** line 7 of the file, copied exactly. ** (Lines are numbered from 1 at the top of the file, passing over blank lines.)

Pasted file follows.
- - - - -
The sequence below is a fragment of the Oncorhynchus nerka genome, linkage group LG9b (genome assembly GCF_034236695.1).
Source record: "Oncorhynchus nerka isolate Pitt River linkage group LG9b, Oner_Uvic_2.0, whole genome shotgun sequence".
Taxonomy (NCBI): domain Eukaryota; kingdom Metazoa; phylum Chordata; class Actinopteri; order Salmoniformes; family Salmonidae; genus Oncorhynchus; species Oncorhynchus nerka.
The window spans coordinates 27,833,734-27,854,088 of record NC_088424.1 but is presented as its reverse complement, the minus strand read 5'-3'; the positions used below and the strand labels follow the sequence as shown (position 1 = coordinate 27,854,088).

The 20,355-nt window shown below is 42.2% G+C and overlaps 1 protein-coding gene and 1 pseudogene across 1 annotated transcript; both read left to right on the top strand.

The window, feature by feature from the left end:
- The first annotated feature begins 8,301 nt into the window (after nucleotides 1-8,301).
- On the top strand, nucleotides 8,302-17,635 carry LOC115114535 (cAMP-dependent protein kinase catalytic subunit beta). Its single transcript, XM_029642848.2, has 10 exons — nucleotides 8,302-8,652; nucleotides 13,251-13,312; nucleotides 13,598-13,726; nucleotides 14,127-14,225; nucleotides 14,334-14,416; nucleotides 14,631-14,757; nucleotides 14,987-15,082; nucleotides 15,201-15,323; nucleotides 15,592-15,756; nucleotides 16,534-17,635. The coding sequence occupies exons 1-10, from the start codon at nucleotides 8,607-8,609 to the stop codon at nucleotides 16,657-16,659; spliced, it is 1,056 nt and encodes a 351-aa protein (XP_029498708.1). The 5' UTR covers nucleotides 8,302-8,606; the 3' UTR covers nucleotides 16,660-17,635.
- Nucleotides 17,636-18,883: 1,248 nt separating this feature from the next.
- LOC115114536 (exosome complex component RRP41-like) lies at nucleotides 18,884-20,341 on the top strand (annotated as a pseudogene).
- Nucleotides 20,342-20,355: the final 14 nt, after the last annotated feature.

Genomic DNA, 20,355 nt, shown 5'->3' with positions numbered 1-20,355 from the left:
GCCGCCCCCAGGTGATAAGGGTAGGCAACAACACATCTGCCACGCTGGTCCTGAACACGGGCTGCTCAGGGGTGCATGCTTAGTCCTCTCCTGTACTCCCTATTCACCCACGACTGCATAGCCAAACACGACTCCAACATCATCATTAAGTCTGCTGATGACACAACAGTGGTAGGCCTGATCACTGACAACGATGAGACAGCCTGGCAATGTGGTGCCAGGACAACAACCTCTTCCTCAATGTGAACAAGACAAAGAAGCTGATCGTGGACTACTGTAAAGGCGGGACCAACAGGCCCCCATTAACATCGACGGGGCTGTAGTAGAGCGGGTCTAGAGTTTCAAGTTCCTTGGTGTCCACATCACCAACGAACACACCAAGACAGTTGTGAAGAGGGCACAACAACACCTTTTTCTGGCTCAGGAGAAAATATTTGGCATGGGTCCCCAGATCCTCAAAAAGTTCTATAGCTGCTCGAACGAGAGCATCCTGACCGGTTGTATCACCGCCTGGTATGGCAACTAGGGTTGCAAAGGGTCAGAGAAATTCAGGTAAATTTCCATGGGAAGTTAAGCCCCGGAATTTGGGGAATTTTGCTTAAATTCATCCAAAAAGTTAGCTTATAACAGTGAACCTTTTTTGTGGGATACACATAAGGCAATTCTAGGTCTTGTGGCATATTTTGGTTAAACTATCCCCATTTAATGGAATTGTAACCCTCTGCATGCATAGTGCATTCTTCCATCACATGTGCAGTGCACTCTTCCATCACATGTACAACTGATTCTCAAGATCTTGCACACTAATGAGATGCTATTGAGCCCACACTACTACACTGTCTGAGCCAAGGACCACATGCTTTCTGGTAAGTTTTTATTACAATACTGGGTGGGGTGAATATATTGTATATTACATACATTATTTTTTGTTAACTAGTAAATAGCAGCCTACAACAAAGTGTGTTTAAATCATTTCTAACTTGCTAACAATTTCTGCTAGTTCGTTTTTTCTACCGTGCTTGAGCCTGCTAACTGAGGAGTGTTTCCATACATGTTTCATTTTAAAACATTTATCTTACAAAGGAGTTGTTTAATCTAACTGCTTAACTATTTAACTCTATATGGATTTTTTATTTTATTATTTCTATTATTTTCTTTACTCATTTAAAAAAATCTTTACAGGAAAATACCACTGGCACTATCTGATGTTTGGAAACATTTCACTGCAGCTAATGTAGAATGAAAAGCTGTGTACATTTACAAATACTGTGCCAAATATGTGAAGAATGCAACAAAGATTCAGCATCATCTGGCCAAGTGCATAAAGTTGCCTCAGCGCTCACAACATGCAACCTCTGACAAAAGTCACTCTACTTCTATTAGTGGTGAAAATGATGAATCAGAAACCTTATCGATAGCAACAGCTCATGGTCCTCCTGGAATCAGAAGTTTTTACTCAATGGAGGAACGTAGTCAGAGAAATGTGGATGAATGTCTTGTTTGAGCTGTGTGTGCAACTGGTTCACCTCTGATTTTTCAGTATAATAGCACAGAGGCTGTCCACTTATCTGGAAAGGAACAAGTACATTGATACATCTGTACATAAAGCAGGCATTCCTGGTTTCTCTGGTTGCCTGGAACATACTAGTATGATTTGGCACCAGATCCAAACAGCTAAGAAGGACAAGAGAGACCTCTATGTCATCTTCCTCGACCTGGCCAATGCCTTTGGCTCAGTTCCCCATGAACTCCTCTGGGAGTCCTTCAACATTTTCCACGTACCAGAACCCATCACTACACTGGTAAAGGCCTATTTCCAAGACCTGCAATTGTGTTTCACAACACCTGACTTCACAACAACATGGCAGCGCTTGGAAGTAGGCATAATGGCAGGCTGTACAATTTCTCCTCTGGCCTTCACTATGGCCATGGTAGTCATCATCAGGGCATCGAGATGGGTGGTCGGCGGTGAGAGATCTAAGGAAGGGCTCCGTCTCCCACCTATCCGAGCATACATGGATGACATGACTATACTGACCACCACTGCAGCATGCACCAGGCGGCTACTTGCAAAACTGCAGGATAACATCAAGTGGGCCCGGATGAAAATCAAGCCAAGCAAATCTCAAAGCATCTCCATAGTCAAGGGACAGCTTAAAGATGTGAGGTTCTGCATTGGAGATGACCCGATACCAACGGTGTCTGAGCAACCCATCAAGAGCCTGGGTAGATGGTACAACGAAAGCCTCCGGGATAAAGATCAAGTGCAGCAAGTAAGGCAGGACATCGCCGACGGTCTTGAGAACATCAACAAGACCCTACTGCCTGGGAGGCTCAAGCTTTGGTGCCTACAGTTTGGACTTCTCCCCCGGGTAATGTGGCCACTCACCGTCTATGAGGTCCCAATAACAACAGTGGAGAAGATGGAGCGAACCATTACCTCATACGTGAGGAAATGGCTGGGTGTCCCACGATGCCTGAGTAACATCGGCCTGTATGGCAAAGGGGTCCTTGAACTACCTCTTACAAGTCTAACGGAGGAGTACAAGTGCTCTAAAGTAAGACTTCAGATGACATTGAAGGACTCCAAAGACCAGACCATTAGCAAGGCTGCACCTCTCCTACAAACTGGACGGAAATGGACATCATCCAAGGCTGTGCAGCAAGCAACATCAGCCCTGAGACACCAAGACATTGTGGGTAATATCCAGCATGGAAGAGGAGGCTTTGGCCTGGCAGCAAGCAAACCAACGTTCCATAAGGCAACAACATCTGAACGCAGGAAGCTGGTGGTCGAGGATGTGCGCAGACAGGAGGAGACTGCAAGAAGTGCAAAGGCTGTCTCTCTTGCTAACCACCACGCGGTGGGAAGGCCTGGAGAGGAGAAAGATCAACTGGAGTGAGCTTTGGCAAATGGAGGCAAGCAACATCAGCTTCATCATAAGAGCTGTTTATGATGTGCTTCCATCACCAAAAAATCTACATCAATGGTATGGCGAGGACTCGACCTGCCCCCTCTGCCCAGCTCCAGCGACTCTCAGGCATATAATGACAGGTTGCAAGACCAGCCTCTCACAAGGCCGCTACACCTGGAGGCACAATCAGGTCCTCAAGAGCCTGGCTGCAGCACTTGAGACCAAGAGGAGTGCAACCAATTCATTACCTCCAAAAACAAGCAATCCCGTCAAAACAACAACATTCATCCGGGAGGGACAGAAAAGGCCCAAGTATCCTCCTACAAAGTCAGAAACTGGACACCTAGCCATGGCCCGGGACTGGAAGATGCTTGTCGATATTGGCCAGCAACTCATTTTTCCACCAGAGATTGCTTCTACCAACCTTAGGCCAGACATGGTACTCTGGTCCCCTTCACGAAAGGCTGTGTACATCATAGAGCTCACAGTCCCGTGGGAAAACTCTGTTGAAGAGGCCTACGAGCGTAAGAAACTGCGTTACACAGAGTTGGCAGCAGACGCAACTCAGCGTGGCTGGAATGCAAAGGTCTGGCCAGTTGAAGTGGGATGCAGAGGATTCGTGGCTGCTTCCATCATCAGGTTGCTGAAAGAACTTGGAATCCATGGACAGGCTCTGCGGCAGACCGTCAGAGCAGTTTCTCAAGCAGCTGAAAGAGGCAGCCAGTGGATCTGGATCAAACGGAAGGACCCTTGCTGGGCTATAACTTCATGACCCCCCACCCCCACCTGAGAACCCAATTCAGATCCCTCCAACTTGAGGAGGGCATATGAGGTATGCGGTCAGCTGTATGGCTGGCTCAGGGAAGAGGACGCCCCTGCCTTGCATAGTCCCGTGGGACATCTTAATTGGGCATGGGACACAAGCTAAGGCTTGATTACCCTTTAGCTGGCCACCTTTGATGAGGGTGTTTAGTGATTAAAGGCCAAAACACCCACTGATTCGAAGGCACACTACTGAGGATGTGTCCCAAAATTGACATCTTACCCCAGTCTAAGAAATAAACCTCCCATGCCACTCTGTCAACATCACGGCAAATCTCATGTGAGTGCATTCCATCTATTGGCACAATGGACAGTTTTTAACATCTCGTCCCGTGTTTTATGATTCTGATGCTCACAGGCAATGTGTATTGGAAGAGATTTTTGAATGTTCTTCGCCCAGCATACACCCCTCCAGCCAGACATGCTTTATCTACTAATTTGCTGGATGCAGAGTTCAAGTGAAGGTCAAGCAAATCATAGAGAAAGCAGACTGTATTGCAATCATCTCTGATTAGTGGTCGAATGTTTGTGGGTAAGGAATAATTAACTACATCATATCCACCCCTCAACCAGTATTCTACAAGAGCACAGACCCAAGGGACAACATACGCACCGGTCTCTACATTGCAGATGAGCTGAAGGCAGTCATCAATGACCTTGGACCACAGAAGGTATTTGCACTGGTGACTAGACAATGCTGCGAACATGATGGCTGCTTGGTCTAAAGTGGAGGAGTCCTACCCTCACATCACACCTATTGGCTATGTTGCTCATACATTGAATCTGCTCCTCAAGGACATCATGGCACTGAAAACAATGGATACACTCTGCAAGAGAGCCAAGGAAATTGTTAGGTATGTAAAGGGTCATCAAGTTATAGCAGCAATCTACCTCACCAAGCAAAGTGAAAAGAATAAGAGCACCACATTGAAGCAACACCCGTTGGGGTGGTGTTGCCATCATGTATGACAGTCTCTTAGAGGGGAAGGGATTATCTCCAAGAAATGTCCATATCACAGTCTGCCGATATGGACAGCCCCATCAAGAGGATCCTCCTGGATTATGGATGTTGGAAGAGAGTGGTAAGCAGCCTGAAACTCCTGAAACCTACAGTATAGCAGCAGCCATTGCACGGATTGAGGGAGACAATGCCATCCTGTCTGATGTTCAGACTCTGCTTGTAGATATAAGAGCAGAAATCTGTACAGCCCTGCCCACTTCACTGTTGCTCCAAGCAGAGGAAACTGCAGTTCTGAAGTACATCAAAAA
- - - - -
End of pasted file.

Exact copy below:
- The first annotated feature begins 8,301 nt into the window (after nucleotides 1-8,301).